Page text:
“HERE RESTS IN HONORED GLORY AN AMERICAN SOLDIER KNOWN BUT TO GOD.”

Being after midnight now I’m late to the party here, I know. But better late than never, right?

Overlooking the nation’s capital from its serene 624-acre hilltop perch, Arlington National Cemetery is located on the resplendent west bank of the Potomac River. The hallowed ground serves as the final resting place for numerous presidents, Supreme Court justices, astronauts and other public servants, including more than 400,000 military personnel, veterans and their immediate families. This national landmark is the country’s largest and most important military cemetery. Still an active burial ground, it conducts over 25 funerals each weekday. The cemetery, Arlington Memorial Bridge, the Hemicycle and Arlington House make up the Arlington National Cemetery Historic District that was added to the National Historic Register in 2014.

Arlington National Cemetery occupies land once owned by George Washington Parke Custis, the adopted grandson of Martha and George Washington. He built the Arlington House as a memorial to the nation’s first president. In 1857, the property was bequeathed to his daughter Mary Anna Randolph Custis who had married Robert E. Lee 26 years earlier. With the secession of Virginia from the Union, the family evacuated the property. Federal troops incorporated the land into their defensive fortifications around Washington. Part of the property was used as a Freedman’s Village where former slaves received assistance after their liberation.

As the number of casualties climbed during the Civil War, the federal government needed additional cemetery space to inter the dead. To meet this demand, 200 acres of the plantation was set aside as a cemetery. In May 1864, Private William Christman was the first military casualty to be buried in the newly created graveyard. The following month, the War Department designated the space as a national cemetery. After the war, George Washington Custis Lee sued the federal government for return of the land, which he argued had been seized illegally. In 1882, the Supreme Court ruled in his favor and the federal government paid Lee $150,000 for the property, which is equivalent to $3.2 million in 2016. Further along the landmark’s timeline, President Herbert Hoover oversaw the first Memorial Day ceremony on May 30, 1929.

Despite the many distinguished and revered war heroes and two former U.S. Presidents buried there, there is nowhere within the hallowed grounds of Arlington National Cemetery that is more frequented by visitors than The Tomb of the Unknown Soldier. Located on a hill on high ground at almost the perfect geographic center of the cemetery, the tomb exemplifies valor and honor by remembering those who died committing brave and selfless acts with no one to bear witness to them. What is it about this place that so intrigues the many who visit it every year? What’s the story behind it and what does it take to become one of the select few to stand watch over it?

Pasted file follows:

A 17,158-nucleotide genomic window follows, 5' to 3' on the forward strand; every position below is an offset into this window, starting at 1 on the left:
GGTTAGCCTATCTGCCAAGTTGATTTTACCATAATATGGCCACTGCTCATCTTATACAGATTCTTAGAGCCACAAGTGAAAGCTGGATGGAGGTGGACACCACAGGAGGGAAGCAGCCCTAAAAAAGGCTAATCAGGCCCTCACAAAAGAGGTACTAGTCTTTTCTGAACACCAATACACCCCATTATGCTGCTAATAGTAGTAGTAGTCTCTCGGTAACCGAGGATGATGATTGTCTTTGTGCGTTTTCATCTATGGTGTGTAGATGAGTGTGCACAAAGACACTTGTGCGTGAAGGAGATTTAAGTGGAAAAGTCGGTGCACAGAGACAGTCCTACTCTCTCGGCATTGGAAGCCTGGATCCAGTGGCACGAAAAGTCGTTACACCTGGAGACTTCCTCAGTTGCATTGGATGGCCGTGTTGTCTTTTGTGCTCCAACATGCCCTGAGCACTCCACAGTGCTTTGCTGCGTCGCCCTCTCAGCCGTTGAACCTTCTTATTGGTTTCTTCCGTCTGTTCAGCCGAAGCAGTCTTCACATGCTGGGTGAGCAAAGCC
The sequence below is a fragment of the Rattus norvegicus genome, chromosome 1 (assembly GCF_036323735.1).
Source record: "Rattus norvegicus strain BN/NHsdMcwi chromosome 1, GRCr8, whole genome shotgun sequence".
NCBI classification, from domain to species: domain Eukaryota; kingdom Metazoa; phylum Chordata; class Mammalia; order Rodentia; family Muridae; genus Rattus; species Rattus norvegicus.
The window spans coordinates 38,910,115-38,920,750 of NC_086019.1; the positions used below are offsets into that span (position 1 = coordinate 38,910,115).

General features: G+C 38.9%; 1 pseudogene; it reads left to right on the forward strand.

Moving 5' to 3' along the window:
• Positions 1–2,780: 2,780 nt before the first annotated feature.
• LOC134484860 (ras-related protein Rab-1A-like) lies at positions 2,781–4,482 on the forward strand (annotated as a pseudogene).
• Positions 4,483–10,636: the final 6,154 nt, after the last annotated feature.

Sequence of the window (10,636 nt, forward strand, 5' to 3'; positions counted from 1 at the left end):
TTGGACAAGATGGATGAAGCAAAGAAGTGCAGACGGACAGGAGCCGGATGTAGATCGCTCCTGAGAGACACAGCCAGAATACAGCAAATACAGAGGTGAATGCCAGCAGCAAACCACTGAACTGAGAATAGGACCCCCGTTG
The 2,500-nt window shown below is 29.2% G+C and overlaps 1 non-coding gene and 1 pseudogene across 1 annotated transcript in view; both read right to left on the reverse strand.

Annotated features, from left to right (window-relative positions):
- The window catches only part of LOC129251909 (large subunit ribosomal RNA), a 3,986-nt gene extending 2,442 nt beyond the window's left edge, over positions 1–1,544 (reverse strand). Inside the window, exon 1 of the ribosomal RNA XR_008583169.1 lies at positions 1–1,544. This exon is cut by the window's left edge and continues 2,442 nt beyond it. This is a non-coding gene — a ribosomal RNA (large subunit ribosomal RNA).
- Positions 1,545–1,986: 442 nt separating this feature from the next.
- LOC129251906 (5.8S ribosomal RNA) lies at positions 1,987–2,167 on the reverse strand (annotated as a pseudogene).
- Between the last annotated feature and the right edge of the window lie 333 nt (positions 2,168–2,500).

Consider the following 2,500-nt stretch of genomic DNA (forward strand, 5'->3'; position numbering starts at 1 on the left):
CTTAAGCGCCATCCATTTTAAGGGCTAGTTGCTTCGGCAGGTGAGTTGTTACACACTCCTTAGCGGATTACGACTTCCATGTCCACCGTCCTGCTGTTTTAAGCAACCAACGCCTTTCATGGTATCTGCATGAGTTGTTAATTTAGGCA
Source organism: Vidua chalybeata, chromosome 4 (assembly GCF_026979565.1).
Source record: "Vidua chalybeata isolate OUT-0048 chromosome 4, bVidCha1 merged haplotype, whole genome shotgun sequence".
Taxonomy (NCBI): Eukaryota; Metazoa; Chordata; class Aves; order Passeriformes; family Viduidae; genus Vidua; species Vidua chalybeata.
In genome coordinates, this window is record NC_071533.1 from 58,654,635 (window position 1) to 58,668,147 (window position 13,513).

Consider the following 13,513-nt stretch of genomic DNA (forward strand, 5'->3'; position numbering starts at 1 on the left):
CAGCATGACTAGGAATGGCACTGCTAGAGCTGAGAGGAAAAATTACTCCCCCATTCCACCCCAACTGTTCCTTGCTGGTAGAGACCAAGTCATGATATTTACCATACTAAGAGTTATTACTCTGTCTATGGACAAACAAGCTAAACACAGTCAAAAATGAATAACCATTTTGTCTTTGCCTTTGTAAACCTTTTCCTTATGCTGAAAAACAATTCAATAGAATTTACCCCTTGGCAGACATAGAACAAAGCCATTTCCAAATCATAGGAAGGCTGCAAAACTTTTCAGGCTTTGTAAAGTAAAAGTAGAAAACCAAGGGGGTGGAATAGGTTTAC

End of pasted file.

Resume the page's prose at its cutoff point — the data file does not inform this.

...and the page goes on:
The idea of the tomb itself was initially inspired by the multitudes of unknown dead that had amassed by the end of World War I (WWI). It was in Great Britain, however, where the idea of honoring these forgotten warriors first took root in 1920. The following year, a burial ceremony was planned in the United States for an American unknown who died in Europe during the First World War. On Memorial Day, 1921, four unknowns were exhumed from an American cemetery in France. The four were placed in identical caskets and placed before a highly decorated WWI veteran tasked with selecting one of the caskets for burial in Arlington National Cemetery. That person was U.S. Army Sergeant Edward F. Younger.

After the ceremonial selection was made, the body was to lie in state in the Capitol rotunda until midnight on November 10, 1921. On the following day, Armistice Day, the casket was placed in a caisson and transported to Arlington National Cemetery. During the procession, the casket was escorted by members of the military, President Warren G. Harding, Vice President Coolidge, Chief Justice Taft, and the remaining justices of the Supreme Court. Members of the Cabinet, Senate, and House along with several hand-picked Generals were also on hand to witness the presenting of the Medal of Honor and the Distinguished Service Cross to the unknown dead. Also honored were unknowns each from Great Britain, France, Italy, Belgium, and Romania which marked the only time these medals were issued to foreign combatants.

I was casting about for some way that would be a departure from the usual form to note Veteran’s Day all this week when I ran across an article mentioning this year being the centennial anniversary of the Tomb of the Unknown Soldier, which immediately set the bells in my head to clanging. The linked/excerpted piece above is chock-full of interesting facts and history, at least some of which you’re almost guaranteed not to already know. Highly, highly recommended.